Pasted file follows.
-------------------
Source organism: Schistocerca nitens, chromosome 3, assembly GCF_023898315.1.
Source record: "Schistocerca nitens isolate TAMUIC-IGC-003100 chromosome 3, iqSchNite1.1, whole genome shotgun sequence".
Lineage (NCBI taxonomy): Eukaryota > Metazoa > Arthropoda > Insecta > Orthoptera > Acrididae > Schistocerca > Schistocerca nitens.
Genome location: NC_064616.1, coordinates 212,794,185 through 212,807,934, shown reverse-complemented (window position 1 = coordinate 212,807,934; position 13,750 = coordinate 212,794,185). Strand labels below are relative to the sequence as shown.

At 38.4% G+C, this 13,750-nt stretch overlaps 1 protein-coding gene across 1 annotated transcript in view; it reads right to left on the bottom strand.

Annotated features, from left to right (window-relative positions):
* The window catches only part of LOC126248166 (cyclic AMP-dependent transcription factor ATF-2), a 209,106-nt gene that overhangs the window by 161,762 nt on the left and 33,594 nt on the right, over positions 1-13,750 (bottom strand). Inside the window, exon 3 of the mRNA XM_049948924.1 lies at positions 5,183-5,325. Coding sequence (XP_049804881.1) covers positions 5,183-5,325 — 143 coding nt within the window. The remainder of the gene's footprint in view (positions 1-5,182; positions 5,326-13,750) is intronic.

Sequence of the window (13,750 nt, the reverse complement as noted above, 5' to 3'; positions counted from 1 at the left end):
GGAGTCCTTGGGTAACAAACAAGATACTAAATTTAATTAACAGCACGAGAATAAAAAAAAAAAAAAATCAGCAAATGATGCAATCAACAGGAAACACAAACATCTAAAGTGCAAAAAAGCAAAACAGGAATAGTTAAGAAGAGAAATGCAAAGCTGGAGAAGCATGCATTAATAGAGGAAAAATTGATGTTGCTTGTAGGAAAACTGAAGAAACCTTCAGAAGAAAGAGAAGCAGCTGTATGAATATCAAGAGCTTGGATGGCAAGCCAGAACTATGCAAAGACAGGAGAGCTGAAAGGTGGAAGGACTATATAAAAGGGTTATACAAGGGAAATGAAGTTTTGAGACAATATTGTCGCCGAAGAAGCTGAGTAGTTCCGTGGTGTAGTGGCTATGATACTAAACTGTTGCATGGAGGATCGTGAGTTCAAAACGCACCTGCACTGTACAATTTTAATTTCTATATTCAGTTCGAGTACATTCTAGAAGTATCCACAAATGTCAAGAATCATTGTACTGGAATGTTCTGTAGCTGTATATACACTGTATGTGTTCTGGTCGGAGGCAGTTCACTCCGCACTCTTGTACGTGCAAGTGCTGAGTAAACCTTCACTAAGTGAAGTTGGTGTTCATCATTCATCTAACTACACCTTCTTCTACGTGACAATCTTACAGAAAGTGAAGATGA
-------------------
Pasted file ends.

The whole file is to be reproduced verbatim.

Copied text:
Source organism: Schistocerca nitens, chromosome 3, assembly GCF_023898315.1.
Source record: "Schistocerca nitens isolate TAMUIC-IGC-003100 chromosome 3, iqSchNite1.1, whole genome shotgun sequence".
Lineage (NCBI taxonomy): Eukaryota > Metazoa > Arthropoda > Insecta > Orthoptera > Acrididae > Schistocerca > Schistocerca nitens.
Genome location: NC_064616.1, coordinates 212,794,185 through 212,807,934, shown reverse-complemented (window position 1 = coordinate 212,807,934; position 13,750 = coordinate 212,794,185). Strand labels below are relative to the sequence as shown.

At 38.4% G+C, this 13,750-nt stretch overlaps 1 protein-coding gene across 1 annotated transcript in view; it reads right to left on the bottom strand.

Annotated features, from left to right (window-relative positions):
* The window catches only part of LOC126248166 (cyclic AMP-dependent transcription factor ATF-2), a 209,106-nt gene that overhangs the window by 161,762 nt on the left and 33,594 nt on the right, over positions 1-13,750 (bottom strand). Inside the window, exon 3 of the mRNA XM_049948924.1 lies at positions 5,183-5,325. Coding sequence (XP_049804881.1) covers positions 5,183-5,325 — 143 coding nt within the window. The remainder of the gene's footprint in view (positions 1-5,182; positions 5,326-13,750) is intronic.

Sequence of the window (13,750 nt, the reverse complement as noted above, 5' to 3'; positions counted from 1 at the left end):
GGAGTCCTTGGGTAACAAACAAGATACTAAATTTAATTAACAGCACGAGAATAAAAAAAAAAAAAAATCAGCAAATGATGCAATCAACAGGAAACACAAACATCTAAAGTGCAAAAAAGCAAAACAGGAATAGTTAAGAAGAGAAATGCAAAGCTGGAGAAGCATGCATTAATAGAGGAAAAATTGATGTTGCTTGTAGGAAAACTGAAGAAACCTTCAGAAGAAAGAGAAGCAGCTGTATGAATATCAAGAGCTTGGATGGCAAGCCAGAACTATGCAAAGACAGGAGAGCTGAAAGGTGGAAGGACTATATAAAAGGGTTATACAAGGGAAATGAAGTTTTGAGACAATATTGTCGCCGAAGAAGCTGAGTAGTTCCGTGGTGTAGTGGCTATGATACTAAACTGTTGCATGGAGGATCGTGAGTTCAAAACGCACCTGCACTGTACAATTTTAATTTCTATATTCAGTTCGAGTACATTCTAGAAGTATCCACAAATGTCAAGAATCATTGTACTGGAATGTTCTGTAGCTGTATATACACTGTATGTGTTCTGGTCGGAGGCAGTTCACTCCGCACTCTTGTACGTGCAAGTGCTGAGTAAACCTTCACTAAGTGAAGTTGGTGTTCATCATTCATCTAACTACACCTTCTTCTACGTGACAATCTTACAGAAAGTGAAGATGA